The Healing Power of the Munros

80-year-old Nick Gardner, takes on 282 munros in 1200 days.

Feature type Story

Read time 5 min read

Published Feb 19, 2021

Author Scott Jackson

Photographer Scott Jackson

Scott Jackson
Scott Jackson Scott is an adventure and lifestyle photographer/creative. Passionate for visual storytelling, dedicated to highlighting inspiring humans and nature around the globe.

Story & Photography | Scott Jackson

Inspiration comes in many shapes and sizes. At a time where the world collectively faces the issues of a global pandemic and restrictions placed upon us, it’s fair to say we could all do with a little positivity and grounding.

Nick Gardner and his family’s life dramatically changed when his wife Janet was taken into care due to the combined acceleration of Alzheimer’s and osteoporosis. Striving to draw some positivity from the situation, Nick set out to climb all of Scotland’s 282 munros in 1200 days. The challenge would provide him with something on which to focus him mind, as he deals with the obvious strain from the conditions of his wife raising vital funds and awareness as he went.

For anyone not well versed in Scottish mountaineering, a munro is a mountain over 3000ft. On April 2020, shortly after he turned eighty, Nick Gardner, an experienced hiker, decided to take on all 282 munros in 1200 days. In doing so, he set himself a target of raising awareness and £10,000 for Alzheimer Scotland and The Royal Osteoporosis Society, charities that had become essential to his wife’s daily life. By the time I spoke to him, he’d already smashed his target, setting a new goal of £28,200 and despite the inherent challenges of the on-going Covid-19 restrictions, he is still on track.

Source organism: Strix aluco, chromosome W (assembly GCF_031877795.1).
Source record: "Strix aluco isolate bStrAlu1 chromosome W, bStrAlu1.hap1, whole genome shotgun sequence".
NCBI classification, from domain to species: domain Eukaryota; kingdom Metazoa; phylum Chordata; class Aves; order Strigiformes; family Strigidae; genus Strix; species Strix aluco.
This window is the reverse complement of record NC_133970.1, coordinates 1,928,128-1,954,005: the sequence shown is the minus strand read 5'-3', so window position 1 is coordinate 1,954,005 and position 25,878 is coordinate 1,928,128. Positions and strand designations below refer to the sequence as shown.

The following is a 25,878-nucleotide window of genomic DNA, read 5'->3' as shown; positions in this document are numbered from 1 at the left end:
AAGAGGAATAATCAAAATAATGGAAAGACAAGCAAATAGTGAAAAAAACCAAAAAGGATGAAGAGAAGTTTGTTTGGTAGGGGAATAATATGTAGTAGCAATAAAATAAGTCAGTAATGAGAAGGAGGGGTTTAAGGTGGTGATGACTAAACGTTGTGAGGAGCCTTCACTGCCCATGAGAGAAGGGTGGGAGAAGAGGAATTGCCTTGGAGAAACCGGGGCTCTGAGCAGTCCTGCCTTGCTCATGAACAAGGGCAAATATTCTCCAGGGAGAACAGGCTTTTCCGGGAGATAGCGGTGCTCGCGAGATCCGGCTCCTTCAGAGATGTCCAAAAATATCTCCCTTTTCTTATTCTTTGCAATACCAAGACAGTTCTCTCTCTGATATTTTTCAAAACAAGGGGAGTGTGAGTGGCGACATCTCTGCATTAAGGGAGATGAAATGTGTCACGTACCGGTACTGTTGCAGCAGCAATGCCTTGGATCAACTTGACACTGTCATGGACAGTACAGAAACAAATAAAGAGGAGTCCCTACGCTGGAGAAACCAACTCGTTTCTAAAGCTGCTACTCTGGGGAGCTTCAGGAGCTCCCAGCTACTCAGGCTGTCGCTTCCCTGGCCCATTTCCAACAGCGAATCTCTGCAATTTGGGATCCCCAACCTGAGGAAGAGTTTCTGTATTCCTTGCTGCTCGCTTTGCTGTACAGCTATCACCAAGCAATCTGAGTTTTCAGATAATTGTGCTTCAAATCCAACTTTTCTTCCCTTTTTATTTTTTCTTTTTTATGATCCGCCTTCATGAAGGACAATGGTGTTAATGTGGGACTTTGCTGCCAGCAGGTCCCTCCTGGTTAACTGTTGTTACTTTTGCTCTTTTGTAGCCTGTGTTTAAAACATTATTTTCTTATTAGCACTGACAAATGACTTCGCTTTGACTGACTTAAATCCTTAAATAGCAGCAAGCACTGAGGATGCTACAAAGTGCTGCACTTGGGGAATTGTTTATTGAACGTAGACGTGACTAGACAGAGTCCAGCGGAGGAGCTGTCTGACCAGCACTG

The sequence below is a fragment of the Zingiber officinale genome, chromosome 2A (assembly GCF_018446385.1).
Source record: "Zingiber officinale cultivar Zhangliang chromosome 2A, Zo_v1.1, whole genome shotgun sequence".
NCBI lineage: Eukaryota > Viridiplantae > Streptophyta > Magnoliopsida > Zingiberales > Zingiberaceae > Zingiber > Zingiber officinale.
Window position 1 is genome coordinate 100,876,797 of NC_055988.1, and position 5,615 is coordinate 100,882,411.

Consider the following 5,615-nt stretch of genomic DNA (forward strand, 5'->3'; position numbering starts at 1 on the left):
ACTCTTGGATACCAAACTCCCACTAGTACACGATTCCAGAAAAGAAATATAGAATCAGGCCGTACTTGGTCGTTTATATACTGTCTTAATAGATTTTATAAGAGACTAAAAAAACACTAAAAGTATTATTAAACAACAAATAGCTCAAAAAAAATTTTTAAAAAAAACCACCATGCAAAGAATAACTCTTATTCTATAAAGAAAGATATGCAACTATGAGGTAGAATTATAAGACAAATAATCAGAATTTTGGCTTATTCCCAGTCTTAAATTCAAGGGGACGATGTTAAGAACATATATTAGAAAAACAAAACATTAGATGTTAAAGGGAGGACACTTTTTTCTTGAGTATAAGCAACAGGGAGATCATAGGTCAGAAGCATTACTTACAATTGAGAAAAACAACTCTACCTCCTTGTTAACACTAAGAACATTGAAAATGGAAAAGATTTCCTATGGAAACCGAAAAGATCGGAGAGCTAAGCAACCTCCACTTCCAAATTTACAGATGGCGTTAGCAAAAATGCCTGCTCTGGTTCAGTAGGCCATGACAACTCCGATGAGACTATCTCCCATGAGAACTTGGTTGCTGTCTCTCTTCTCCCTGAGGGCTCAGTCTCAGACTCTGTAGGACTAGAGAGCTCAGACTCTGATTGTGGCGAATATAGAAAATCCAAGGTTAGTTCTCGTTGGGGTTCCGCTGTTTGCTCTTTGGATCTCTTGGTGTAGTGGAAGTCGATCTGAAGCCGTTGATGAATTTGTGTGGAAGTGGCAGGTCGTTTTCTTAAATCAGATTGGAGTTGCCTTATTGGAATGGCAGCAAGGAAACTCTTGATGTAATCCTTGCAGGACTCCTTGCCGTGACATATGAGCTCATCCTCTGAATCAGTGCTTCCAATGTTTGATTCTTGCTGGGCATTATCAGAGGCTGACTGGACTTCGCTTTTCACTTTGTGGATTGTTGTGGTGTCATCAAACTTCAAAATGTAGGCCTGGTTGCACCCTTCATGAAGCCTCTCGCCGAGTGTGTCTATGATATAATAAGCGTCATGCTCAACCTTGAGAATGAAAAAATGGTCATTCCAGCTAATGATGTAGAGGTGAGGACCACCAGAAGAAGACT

Munros are no mean feat, you wouldn’t be blamed for judging the situation before meeting Nick as I did myself. How could a man of 80 years complete what the majority of the population cannot? Be in his company for two minutes and the realisation, of the how becomes obvious. The bitter feeling of the cold and wet Scottish conditions, coupled with the toll on the body and legs is a major factor as to why most people stay clear of the mountains. Nick is not most people. In chatting with him, it becomes very clear how much the accessibility of the hills in Scotland and the outdoors in general means to him. As he spreads awareness and raises funds for these two charities, he is also spreading the message of how healing and soothing the outdoors can be.

How could a man of 80 years complete what the majority of the population cannot?

Since he started the challenge, his amazing family have supported him all along the way. His daughter Sally looking after majority of the communications, as well as being on the hill with him on pretty much every occasion. It is always such a blessing to spend time with those who are rich in life experience and strive for positivity, even when times seem so dark. Sally would tell me how he would sleep in his car in order to get up early enough to complete a munro and to ensure he could see Janet afterwards.

A community of munro walkers have formed with strangers immersing themselves in his efforts each time he takes on a mountain. It is that sense of community and spirit that moves people the most. Despite having all the reasons in the world to hang up his hiking boots, he is kicking on, full speed, full of character and full of life.

When I met Nick, I asked him how his body and legs were holding up. “My right leg is a little sore, my physio thinks I’m doing too much”, he replied. We laughed as set off to climb Ben Nevis, his second munro in two days.

I could write all day about Nick and how inspiring he is and right now, during a year that has been so challenging universally, I think we could all take a leaf out of Nick’s book. While we’re are unable to change aspects which are out of our control, we must try and take hold of what is.

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